The estimated cost of cleaning up the Sellafield nuclear reprocessing site in Cumbria has risen by almost £2.5bn in a year, a report has said.
The Public Accounts Committee (PAC) said clean-up costs at the complex had risen from £67.5bn in 2013 to an "astonishing" £70bn.
The report said progress had been "poor" and targets had been missed.
The consortium in charge of the clean-up said the challenges at Sellafield had been "unprecedented".
The report by the committee of MPs made a series of recommendations, calling on the Nuclear Decommissioning Authority (NDA) to terminate the contract of the private consortium Nuclear Management Partners (NMP) if its performance did not improve.
The report said the consortium had been brought in six years ago to help Sellafield improve its performance and had its contract extended last October despite "spiralling costs and poor performance".
Margaret Hodge, who chairs the committee, said: "Cleaning up the nuclear waste on this hazardous site is estimated to cost more than £70bn in cash terms. What's worse is that the cost is likely to continue to rise.
"The Nuclear Decommissioning Authority, which owns Sellafield and which appointed NMP, said itself that it did not expect NMP to meet its savings target for the first five years - despite NMP being on course to earn £230m for the job.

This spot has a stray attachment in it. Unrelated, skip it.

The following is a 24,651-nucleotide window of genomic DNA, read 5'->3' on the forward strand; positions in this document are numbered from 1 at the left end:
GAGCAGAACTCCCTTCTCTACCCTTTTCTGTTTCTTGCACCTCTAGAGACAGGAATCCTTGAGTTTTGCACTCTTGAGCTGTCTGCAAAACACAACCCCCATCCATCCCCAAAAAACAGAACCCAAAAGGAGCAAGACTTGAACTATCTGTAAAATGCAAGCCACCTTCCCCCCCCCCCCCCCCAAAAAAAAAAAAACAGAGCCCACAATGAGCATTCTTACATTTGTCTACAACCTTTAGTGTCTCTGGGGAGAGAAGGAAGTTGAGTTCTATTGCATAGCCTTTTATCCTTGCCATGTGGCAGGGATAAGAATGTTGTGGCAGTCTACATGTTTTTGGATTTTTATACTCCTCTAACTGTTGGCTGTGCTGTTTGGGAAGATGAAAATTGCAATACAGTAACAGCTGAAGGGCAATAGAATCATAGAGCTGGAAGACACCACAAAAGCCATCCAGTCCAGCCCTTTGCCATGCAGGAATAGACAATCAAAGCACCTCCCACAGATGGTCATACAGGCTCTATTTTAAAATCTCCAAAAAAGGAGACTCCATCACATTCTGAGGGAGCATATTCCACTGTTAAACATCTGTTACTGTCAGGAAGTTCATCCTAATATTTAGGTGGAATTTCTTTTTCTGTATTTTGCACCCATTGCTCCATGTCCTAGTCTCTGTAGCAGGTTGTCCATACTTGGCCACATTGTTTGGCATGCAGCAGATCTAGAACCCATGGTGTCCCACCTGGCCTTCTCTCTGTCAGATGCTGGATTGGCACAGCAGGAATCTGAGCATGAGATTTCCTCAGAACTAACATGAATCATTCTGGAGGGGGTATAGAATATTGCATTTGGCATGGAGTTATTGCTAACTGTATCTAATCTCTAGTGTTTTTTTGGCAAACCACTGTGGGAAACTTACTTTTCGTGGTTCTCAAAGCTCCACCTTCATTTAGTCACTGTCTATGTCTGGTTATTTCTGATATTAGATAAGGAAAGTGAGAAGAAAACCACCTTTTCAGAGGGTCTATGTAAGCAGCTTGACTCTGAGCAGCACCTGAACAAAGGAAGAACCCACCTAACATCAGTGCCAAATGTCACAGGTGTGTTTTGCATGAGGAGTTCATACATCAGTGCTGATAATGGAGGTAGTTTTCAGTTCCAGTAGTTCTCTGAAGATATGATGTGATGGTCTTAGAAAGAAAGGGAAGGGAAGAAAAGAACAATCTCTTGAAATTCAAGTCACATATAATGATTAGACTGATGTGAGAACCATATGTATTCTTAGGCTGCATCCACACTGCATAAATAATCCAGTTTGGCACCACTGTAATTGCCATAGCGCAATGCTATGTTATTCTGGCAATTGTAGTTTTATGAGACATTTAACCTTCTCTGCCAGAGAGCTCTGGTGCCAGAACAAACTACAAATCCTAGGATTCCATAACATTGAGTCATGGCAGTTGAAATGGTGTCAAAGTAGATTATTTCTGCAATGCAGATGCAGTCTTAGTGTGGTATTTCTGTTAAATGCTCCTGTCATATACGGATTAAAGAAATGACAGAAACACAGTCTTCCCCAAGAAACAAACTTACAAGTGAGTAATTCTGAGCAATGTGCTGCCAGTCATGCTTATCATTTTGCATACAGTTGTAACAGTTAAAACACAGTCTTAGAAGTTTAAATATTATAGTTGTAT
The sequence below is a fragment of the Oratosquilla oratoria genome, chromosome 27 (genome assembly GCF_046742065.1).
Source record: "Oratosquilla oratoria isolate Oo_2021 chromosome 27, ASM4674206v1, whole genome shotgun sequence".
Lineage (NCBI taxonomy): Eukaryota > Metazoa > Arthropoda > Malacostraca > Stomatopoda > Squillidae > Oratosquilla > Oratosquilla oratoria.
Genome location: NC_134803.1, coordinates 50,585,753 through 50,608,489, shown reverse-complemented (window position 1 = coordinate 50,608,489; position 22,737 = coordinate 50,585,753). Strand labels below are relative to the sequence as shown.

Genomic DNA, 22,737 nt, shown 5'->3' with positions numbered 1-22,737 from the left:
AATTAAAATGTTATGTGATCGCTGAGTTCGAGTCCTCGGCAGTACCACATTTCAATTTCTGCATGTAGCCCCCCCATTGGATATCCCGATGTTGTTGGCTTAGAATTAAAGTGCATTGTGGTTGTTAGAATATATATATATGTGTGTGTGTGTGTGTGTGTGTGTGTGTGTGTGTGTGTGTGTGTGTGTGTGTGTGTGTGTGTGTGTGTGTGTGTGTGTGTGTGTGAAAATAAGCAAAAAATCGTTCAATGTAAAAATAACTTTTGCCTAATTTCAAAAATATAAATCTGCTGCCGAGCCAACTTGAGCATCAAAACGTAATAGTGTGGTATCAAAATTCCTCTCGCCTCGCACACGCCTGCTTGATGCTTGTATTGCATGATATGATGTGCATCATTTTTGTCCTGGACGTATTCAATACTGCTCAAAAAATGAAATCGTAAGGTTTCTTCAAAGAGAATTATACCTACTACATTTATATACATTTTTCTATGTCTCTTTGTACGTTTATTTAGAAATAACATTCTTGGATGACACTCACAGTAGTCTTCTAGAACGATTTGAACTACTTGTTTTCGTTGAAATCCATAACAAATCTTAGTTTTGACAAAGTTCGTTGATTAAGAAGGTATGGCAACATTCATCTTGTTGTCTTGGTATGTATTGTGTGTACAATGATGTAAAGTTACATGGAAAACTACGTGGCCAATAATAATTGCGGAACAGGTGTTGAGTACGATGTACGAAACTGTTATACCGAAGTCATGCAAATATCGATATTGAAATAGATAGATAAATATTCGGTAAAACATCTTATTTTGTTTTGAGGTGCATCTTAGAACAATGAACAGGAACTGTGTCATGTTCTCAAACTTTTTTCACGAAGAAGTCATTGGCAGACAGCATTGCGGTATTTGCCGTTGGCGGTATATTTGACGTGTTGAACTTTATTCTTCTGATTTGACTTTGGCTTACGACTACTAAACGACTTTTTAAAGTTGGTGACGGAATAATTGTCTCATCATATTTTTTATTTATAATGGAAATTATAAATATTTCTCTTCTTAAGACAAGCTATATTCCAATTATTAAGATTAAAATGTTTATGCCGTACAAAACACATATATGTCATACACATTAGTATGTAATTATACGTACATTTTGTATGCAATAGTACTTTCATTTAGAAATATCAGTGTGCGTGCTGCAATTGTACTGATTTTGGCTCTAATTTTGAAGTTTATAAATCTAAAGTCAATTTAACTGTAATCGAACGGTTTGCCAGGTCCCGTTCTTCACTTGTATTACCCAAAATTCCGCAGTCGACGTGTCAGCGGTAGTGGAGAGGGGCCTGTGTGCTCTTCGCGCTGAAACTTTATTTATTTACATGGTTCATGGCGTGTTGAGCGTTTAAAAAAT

"Timescales have slipped and reprocessing targets have been missed. NMP has failed to provide the clear leadership, strong management and improved capabilities for the job."
Ms Hodge said the authority should monitor progress and terminate the contract if NMP's performance does not improve quickly.
'Number of disappointments'
NDA chief executive John Clarke said: "We have made good progress towards implementing the recommendations laid down by the PAC and will now focus on achieving the aims of the recommendations set out in this latest report.
"Both NMP and the NDA now have a much better understanding of the issues and complexities that exist at the site and the challenges that lie ahead.
"Whilst progress has been made on a number of fronts, we will require significant improvements during the next contract period.
"We have had extensive discussions with NMP and made clear where these improvements must be made."
NMP chairman Tom Zarges said the challenges at Sellafield were "unprecedented, with complexities exceeding any other operational or decommissioning nuclear site in the world", which needed "extraordinary technology and skills".
"The first term of our contract has been characterised by many successes, but also a number of disappointments and areas for improvement.
"Our job now is to build on our experience of the last five years to safely and reliably deliver our customer's mission, while further accelerating the pace of change and providing value for money to the NDA, government and the UK tax payer."
A Department for Energy and Climate Change spokesman said the findings of the PAC would be taken "very seriously" and their recommendations would be considered.